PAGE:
Sunday, September 21, 2008


Written and Directed by David Gordon Green
Starring Kate Beckinsale, Sam Rockwell, Michael Angarano, Olivia Thirlby and Amy Sedaris

Louise Parkinson: It’s easy to block out the things that upset us. It’s what most people do.

By now we’ve all seen the movie already. It’s a small town with people with small lives. They’re not like you and I. They have quirks that set them apart. And while we meet them and are introduced to all their idiosyncrasies, something happens in this small town that no one is prepared to deal with. Before you know it, you’re taken back in time to see everything that led up to this moment. Yes, we’ve all already seen this movie but though it presents itself as exactly this movie, SNOW ANGELS is not this movie whatsoever. Sure it follows that simple approach but thanks to delicate, subtle performances and a soft, sensitive direction from David Gordon Green, SNOW ANGELS is at times as precious as the image the title conjures.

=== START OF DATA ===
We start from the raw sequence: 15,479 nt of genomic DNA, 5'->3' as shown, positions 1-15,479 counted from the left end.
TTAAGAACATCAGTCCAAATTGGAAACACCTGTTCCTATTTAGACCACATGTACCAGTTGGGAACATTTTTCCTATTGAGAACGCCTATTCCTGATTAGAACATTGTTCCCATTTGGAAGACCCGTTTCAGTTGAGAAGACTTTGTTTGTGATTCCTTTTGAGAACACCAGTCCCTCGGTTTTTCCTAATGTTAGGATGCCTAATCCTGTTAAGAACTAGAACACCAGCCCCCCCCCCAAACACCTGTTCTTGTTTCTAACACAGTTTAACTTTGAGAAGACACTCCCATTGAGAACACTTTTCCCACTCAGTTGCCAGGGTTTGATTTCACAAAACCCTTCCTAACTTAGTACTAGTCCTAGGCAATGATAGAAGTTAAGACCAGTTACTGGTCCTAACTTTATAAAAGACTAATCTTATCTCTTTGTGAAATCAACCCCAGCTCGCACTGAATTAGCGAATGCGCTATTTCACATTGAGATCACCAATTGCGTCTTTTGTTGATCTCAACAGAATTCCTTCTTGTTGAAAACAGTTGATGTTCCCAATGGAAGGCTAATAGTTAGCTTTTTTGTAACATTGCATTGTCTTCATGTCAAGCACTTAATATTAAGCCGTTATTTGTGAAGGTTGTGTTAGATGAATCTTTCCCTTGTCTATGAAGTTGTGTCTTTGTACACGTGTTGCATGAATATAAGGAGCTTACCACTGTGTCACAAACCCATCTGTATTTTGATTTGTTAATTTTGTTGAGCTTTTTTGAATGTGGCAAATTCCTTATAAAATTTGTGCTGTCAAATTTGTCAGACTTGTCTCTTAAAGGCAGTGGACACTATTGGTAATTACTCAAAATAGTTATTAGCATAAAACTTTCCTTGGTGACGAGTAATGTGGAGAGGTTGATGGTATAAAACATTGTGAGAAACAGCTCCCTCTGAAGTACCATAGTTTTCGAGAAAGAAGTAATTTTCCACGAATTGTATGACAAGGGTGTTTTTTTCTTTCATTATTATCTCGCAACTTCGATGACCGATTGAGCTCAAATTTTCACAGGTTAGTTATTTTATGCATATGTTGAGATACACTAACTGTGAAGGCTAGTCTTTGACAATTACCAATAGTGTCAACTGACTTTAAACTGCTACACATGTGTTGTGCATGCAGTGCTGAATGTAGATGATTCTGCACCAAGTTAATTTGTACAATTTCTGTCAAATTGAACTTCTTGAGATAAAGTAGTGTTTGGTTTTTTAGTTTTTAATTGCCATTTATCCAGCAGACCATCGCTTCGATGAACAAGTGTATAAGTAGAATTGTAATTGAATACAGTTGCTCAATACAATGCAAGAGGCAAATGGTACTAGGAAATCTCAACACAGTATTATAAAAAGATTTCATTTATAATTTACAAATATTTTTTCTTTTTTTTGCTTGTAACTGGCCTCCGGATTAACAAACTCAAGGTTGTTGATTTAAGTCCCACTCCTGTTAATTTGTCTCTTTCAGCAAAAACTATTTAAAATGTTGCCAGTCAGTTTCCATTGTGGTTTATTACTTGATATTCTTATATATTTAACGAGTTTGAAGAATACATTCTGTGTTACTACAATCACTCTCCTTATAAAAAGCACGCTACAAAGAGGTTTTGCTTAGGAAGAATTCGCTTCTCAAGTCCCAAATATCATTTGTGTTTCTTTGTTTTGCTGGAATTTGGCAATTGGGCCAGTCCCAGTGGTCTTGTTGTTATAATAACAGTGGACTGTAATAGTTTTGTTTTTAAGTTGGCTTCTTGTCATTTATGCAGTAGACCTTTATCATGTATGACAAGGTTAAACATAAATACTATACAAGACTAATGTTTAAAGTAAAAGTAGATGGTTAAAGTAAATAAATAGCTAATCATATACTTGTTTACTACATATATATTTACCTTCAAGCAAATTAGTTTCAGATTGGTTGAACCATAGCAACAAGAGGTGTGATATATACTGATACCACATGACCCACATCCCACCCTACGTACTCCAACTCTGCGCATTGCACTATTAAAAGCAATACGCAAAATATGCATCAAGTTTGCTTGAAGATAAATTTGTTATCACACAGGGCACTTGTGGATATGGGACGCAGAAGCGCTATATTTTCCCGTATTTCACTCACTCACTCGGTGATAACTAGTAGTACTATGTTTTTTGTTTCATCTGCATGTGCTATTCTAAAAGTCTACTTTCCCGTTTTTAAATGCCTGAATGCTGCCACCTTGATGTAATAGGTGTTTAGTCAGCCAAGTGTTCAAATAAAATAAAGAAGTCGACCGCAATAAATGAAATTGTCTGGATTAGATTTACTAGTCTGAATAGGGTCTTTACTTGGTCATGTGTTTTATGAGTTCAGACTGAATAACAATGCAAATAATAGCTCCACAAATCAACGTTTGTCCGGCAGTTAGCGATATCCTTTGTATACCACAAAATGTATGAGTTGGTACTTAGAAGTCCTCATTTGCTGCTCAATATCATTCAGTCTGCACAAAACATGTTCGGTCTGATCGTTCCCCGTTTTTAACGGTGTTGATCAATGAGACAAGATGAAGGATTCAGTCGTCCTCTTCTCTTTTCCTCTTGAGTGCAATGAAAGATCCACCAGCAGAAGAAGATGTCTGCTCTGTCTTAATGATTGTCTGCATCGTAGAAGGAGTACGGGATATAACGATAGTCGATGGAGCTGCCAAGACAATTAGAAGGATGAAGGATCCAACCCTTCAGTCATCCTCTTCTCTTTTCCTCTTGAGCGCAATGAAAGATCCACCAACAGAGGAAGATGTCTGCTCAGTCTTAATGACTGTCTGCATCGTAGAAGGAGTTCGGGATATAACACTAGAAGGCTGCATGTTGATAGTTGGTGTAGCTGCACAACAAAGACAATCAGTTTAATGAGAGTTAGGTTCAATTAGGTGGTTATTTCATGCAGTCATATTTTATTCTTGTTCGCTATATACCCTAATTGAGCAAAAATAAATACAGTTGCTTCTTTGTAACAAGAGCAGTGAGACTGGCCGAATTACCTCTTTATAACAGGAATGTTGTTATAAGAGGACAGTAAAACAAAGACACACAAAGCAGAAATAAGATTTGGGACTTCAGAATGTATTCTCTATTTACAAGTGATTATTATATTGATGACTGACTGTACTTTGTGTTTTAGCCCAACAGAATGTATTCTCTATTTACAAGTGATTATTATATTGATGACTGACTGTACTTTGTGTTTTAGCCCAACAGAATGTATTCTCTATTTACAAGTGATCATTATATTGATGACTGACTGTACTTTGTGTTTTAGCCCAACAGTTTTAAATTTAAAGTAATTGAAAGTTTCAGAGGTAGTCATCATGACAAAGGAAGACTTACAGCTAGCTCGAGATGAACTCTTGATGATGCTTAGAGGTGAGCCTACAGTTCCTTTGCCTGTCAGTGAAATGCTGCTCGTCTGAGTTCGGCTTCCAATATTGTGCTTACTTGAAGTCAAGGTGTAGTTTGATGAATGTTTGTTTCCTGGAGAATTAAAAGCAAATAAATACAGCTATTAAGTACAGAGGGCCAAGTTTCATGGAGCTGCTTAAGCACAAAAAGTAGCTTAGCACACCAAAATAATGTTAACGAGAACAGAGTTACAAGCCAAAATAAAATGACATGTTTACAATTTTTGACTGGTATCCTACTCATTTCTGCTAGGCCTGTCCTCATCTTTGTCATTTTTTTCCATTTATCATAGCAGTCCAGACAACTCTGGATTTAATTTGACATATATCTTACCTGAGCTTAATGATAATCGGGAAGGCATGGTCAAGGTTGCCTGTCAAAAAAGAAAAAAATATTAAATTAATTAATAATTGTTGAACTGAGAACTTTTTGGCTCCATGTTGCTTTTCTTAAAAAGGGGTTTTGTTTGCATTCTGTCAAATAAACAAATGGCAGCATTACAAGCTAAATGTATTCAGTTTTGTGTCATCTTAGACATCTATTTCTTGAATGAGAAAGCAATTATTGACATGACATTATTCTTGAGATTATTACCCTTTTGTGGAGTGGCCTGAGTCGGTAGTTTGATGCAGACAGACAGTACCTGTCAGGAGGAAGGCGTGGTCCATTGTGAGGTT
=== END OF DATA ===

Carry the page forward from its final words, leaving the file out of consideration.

Green has had an impressive year. SNOW ANGELS first debuted at the 2007 Sundance film festival but only found its way to theatres this past winter to an art house audience that embraced it for many weeks. He followed that success with the widely popular stoner comedy, PINEAPPLE EXPRESS. Though they are nothing at all alike on the surface, they do share at least one similarity if you look a little deeper. Green breathes a certain peace into his films. Whether his characters are fumbling through their crappy lives or getting lost in their own zaniness, they are given the space to allow what needs to happen to happen. In SNOW ANGELS, Green, who also wrote the screenplay, gives us a mixed bag of characters who have all been involved with each other in some form or another and are all trying to follow the straight and narrow. The trouble is that while some are trying to do their best, others give into a destruction that affects all around them.

Now available to rent or own, SNOW ANGELS makes for a very pensive and somewhat melancholy evening in. Green is still light and playful though so while it does get bleak, it never loses hope. I would sooner go with rent then own in this case though as the DVD contains no special features at all outside of scene and audio selections. For such a thoughtful film, some insight could have been put into the package. Still, the unique interaction SNOW ANGELS has with our hearts and minds is a profound one to be had.



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